The British government will carry out a “full audit” of which nations should continue to benefit from U.K. aid, according to Secretary of State for International Development Andrew Mitchell.
In a letter to the Telegraph May 28, Mitchell acknowledged the need to be more transparent given the U.K.’s growing aid spending.
“That’s why I have instituted a full-scale value for money review at [Department for International Development] and cancelled a number of ill-conceived projects commissioned by the previous government,” he noted in the letter, which is in response to an article by Andrew Gilligan.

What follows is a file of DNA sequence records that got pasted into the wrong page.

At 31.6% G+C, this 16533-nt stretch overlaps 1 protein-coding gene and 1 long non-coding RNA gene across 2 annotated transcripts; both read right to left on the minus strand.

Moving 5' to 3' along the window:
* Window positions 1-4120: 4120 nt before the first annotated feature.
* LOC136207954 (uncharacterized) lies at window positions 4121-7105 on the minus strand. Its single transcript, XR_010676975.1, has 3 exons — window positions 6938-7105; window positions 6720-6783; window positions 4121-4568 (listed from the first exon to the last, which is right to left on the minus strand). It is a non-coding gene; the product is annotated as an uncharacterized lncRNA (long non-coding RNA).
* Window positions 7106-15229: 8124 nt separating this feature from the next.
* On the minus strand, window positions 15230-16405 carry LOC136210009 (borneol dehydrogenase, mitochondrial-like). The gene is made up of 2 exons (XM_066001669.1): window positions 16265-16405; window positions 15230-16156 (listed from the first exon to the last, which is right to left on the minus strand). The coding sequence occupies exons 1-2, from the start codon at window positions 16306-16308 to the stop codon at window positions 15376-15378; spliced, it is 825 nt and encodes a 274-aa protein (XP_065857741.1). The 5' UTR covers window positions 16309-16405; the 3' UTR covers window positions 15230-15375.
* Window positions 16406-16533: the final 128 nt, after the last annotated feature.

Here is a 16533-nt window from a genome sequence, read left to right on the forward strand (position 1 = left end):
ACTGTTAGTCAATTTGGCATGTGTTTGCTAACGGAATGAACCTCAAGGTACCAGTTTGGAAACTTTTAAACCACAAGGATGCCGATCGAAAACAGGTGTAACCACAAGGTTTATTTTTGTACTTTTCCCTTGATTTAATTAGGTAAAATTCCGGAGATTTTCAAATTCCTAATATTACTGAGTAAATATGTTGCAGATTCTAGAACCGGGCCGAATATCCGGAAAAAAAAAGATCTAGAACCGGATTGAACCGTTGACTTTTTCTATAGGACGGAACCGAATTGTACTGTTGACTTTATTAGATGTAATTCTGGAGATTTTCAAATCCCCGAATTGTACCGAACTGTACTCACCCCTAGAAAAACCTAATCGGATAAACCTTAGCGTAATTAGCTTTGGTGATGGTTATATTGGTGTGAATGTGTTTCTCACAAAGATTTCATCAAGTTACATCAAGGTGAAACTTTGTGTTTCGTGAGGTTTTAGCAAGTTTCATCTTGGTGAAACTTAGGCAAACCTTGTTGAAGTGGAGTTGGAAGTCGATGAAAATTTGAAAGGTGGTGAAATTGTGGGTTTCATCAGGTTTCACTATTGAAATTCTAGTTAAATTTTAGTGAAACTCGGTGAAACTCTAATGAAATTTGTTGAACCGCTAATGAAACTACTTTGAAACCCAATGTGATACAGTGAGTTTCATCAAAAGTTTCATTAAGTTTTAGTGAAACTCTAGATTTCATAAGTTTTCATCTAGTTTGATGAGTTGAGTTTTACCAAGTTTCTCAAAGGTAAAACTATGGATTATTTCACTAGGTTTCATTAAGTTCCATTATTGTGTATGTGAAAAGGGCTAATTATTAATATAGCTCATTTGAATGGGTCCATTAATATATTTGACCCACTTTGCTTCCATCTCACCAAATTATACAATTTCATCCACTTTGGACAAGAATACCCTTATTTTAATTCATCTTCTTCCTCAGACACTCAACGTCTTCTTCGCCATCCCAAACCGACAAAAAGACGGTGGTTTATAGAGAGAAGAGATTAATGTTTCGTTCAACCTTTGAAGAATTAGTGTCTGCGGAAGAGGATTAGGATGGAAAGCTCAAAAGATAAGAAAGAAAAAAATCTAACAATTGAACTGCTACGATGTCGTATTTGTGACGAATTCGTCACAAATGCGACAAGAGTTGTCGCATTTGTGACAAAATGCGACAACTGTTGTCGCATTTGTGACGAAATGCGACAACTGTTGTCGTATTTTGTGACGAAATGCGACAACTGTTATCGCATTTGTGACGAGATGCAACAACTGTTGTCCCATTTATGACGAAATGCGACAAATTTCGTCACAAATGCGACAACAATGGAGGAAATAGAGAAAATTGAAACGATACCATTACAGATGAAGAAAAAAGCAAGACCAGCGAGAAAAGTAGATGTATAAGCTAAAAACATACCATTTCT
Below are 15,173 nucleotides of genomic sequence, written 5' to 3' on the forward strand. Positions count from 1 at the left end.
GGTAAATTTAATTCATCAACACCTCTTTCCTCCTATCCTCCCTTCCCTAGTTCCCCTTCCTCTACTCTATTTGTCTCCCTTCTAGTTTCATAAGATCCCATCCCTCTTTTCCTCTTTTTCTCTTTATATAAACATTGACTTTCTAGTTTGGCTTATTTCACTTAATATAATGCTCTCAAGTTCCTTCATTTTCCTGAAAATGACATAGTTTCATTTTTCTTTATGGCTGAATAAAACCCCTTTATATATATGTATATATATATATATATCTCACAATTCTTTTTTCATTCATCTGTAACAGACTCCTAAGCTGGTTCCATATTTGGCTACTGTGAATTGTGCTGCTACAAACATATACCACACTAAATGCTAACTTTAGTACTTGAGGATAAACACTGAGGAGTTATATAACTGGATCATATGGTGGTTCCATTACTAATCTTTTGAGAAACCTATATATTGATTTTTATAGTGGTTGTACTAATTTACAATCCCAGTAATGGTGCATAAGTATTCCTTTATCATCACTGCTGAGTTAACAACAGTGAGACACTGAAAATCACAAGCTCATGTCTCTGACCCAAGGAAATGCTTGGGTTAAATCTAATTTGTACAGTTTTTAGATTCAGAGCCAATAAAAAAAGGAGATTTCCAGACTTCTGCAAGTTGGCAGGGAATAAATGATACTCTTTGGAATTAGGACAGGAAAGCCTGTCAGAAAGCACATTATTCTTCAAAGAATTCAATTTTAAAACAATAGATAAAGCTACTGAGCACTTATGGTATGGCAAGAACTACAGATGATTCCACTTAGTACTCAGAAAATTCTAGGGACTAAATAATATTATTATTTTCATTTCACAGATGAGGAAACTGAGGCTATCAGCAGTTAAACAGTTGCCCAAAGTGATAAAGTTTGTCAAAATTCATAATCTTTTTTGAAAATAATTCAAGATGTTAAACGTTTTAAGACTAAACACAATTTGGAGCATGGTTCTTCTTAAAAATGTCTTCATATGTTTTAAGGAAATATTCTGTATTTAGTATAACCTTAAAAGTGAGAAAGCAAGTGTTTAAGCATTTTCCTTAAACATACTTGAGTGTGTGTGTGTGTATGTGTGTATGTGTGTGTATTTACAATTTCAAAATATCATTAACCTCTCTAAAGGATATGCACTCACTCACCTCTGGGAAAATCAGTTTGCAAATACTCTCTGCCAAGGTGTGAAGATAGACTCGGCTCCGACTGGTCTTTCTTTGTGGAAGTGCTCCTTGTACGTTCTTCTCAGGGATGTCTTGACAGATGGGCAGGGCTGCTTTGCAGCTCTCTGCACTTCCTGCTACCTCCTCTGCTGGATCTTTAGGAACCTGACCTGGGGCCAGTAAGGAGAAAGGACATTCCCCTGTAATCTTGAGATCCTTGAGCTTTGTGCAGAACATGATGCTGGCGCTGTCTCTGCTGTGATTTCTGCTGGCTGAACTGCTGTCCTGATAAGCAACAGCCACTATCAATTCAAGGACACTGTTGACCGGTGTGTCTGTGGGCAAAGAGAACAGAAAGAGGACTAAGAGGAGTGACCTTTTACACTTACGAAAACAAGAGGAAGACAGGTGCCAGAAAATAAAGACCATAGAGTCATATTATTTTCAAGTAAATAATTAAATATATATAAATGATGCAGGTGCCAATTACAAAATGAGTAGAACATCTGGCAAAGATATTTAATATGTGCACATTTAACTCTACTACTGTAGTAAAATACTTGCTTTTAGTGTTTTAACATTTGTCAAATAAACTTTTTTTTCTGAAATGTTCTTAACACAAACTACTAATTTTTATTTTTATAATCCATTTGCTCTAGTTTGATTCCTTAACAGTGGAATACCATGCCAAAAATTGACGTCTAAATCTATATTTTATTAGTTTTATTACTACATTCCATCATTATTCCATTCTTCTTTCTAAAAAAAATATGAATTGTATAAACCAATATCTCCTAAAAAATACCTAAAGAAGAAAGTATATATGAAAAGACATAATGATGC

Mitchell said Gilligan’s assertion that aid “sometimes helps” is “unduly curmudgeonly.”
He added: “Well spent aid has helped to eradicate smallpox, reduce polio cases from 350,000 a year in 1988 to just 1,500 last year, and to increase the number of people on lifesaving anti-AIDS drugs from 400,000 in 2003 to more than four million in 2008.”
Mitchell also announced that the U.K. aid program for China will cease next year. He also clarified that the British government’s funding for Singapore is “solely” for pensions to long-serving crown servants and capital invested by CDC, the U.K.’s development finance arm, through a Singapore-based fund manager.